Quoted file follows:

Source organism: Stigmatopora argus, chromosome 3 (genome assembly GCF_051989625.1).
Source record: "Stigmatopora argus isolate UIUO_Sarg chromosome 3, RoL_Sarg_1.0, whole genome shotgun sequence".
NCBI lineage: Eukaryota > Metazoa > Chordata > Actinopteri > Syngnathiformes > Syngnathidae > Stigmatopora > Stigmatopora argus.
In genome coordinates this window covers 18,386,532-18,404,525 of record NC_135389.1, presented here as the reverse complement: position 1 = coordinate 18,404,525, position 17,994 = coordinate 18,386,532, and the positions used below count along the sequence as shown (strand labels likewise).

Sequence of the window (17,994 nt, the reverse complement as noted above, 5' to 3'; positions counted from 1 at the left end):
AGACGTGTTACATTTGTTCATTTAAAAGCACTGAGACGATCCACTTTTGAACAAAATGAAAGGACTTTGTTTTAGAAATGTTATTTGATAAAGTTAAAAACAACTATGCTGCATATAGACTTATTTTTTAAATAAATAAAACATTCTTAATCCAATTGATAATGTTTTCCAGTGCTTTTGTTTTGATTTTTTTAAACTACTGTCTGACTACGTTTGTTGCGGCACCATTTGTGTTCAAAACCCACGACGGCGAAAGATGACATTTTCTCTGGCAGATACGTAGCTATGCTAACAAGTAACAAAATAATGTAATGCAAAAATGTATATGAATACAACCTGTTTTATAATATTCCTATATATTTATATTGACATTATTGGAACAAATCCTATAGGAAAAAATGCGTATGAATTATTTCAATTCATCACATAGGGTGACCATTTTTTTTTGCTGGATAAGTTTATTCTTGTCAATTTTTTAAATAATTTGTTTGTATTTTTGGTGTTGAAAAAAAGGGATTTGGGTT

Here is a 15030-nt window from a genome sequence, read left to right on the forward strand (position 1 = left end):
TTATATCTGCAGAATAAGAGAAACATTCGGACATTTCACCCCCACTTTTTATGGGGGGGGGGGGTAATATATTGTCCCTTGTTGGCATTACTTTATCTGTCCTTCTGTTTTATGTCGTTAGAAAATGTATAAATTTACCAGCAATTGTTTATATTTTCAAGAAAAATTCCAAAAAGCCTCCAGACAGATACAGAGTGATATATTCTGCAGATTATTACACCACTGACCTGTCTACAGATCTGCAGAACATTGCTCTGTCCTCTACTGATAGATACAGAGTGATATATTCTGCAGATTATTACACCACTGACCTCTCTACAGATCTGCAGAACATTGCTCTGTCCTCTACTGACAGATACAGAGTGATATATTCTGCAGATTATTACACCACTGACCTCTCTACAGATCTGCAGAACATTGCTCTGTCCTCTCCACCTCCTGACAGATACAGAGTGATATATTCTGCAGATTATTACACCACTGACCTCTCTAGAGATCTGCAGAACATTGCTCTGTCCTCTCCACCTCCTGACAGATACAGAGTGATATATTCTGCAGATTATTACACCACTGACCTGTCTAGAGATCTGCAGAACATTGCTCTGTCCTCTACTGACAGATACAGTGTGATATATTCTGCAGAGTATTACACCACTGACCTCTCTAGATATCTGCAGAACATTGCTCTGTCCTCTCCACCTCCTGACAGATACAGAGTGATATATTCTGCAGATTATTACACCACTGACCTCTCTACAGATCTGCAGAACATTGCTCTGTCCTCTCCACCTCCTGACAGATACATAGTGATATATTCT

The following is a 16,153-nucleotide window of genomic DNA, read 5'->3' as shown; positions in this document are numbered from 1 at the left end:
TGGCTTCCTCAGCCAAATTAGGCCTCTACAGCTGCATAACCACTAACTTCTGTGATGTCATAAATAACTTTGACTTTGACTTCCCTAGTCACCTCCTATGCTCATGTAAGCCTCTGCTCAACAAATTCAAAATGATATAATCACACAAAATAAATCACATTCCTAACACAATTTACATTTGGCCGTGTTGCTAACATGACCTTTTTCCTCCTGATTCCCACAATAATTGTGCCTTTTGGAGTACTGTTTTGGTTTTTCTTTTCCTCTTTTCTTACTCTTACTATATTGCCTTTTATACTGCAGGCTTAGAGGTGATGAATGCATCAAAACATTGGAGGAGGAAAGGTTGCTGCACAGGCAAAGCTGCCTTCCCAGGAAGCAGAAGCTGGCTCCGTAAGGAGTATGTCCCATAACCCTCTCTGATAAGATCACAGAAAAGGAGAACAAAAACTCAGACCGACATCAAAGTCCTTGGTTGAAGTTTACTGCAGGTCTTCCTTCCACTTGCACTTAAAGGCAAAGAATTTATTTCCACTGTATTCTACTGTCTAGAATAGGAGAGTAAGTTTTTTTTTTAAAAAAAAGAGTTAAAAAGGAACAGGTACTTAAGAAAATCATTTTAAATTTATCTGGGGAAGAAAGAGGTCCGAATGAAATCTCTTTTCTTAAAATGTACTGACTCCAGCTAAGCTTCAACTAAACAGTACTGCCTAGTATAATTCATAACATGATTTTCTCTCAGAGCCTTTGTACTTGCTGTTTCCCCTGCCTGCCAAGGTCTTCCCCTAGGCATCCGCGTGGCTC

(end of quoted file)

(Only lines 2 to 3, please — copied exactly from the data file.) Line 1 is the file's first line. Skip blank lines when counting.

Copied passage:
Source record: "Stigmatopora argus isolate UIUO_Sarg chromosome 3, RoL_Sarg_1.0, whole genome shotgun sequence".
NCBI lineage: Eukaryota > Metazoa > Chordata > Actinopteri > Syngnathiformes > Syngnathidae > Stigmatopora > Stigmatopora argus.